In my 25+ year career I have worked with many different aspects of both the medical and information technology industries. My position with Network 1 perfectly melds those two acquired skill sets while also exposing me deeper into the back office side of proper data security and storage methodologies. I also manage many of our financial clients and I am quickly learning that there is very little difference between how each industry is regulated by big brother. Both the medical and financial industries work with sensitive personal information that, if compromised by the bad guys, could spell big doom for both the patient/client and the organization they have trusted with said sensitive personal information.
So, to make sure everyone follows the rules, bring in the governmental regulatory agencies. For the medical industry there are HIPAA and HHS, and the financial industry has FINRA and the SEC. Both industries have rulebooks that make sure everyone in that industry plays nice in the sandbox. For this article I will focus on the medical regulatory side, but don’t get too comfortable financial folks, you are also in the cross hairs…
The Health Insurance Portability and Accountability Act (HIPAA) has been around since 1996 and has revolutionized the entire medical industry from top to bottom. Its main goal was to standardize and digitize all aspects of the medical industry so that patient information is both protected by, and freely flows through, the system with some form of uniformity. It basically makes sure that you can easily take your x-rays to another doctor for a second opinion and also that the doctors can quickly get paid for their services. This is great for the patients and providers alike, however, HIPAA circa 1996 did little to anticipate the proliferation of electronic Protected Health Information (ePHI) that we now see in the medical industry. Enter another congressional act in 2009, Health Information Technology for Economic and Clinical Health (HITECH).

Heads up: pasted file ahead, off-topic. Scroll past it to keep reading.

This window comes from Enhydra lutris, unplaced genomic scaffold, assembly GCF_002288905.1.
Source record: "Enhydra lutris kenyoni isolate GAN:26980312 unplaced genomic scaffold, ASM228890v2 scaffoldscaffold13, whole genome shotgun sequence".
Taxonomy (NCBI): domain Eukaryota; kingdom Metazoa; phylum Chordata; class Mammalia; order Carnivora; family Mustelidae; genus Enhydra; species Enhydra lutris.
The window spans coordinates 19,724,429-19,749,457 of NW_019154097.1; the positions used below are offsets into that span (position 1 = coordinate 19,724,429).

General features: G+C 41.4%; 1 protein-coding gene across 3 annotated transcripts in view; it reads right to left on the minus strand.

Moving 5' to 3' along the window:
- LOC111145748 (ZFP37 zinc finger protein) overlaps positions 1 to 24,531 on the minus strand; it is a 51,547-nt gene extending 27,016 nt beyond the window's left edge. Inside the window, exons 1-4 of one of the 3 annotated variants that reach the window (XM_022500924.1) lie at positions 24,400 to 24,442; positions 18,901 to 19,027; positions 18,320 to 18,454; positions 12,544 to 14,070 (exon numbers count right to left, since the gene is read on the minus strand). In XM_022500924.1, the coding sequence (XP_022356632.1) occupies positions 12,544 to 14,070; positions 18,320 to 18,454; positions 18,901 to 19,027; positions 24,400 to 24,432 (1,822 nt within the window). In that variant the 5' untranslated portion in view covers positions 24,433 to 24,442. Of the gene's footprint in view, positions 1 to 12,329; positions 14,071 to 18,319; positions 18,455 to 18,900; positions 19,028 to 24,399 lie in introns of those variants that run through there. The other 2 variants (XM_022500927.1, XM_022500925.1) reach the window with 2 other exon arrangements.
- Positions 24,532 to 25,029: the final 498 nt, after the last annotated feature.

HITECH contains specific incentives designed to accelerate the adoption of Electronic Health Record (EHR) systems among providers and, as a side note, it also widens the scope of privacy and security protections available under HIPAA. This add-on to HIPAA increases the potential legal liability for non-compliance and provides for more “enforcement” (a governmental code word for fines). This is where many mega corporate hospital systems and single doc private practices have racked up millions and millions and millions of dollars in fines in just a few years.
This is such a “fun money maker” for the government that the HHS even has a “Wall of Shame” (https://ocrportal.hhs.gov/ocr/breach/breach_report.jsf ) dedicated to all offenders that have compromised 500 or more individual’s protected health information (PHI). As of this writing there are 1,381 scarlet letter practices on the wall starting on October 10th, 2009, when Brooke Army Medical Center (yea… a government institution…) lost “A binder containing the protected health information (PHI) of up to 1,272 individuals was stolen from a staff member’s vehicle. The PHI included names, telephone numbers, detailed treatment notes, and possibly social security numbers.” A quick Google search failed to show if there was any fine paid for this breach, just some “enhanced training and procedures”. The Office for Civil Rights (OCR), which is tasked with enforcing the law, is no longer so forgiving…